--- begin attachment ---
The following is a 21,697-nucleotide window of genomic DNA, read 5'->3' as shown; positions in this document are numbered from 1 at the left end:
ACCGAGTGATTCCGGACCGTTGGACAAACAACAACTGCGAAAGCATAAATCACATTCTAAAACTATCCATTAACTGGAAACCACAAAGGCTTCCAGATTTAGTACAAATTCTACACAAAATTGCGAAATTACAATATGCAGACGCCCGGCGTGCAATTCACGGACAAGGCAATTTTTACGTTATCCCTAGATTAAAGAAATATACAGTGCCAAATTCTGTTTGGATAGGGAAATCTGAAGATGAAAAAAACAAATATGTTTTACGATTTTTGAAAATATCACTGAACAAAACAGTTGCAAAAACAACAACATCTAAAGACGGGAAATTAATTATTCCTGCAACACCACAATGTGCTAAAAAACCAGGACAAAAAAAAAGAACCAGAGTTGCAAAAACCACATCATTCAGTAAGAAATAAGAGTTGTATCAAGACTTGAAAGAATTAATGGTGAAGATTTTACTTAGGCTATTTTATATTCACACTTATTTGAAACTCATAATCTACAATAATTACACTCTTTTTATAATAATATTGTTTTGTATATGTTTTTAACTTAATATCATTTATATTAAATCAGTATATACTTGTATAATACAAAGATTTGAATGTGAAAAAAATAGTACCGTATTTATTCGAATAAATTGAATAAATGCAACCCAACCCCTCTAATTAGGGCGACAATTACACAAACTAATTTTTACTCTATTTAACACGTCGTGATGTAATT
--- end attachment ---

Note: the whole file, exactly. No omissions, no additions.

The following is a 21,697-nucleotide window of genomic DNA, read 5'->3' as shown; positions in this document are numbered from 1 at the left end:
ACCGAGTGATTCCGGACCGTTGGACAAACAACAACTGCGAAAGCATAAATCACATTCTAAAACTATCCATTAACTGGAAACCACAAAGGCTTCCAGATTTAGTACAAATTCTACACAAAATTGCGAAATTACAATATGCAGACGCCCGGCGTGCAATTCACGGACAAGGCAATTTTTACGTTATCCCTAGATTAAAGAAATATACAGTGCCAAATTCTGTTTGGATAGGGAAATCTGAAGATGAAAAAAACAAATATGTTTTACGATTTTTGAAAATATCACTGAACAAAACAGTTGCAAAAACAACAACATCTAAAGACGGGAAATTAATTATTCCTGCAACACCACAATGTGCTAAAAAACCAGGACAAAAAAAAAGAACCAGAGTTGCAAAAACCACATCATTCAGTAAGAAATAAGAGTTGTATCAAGACTTGAAAGAATTAATGGTGAAGATTTTACTTAGGCTATTTTATATTCACACTTATTTGAAACTCATAATCTACAATAATTACACTCTTTTTATAATAATATTGTTTTGTATATGTTTTTAACTTAATATCATTTATATTAAATCAGTATATACTTGTATAATACAAAGATTTGAATGTGAAAAAAATAGTACCGTATTTATTCGAATAAATTGAATAAATGCAACCCAACCCCTCTAATTAGGGCGACAATTACACAAACTAATTTTTACTCTATTTAACACGTCGTGATGTAATT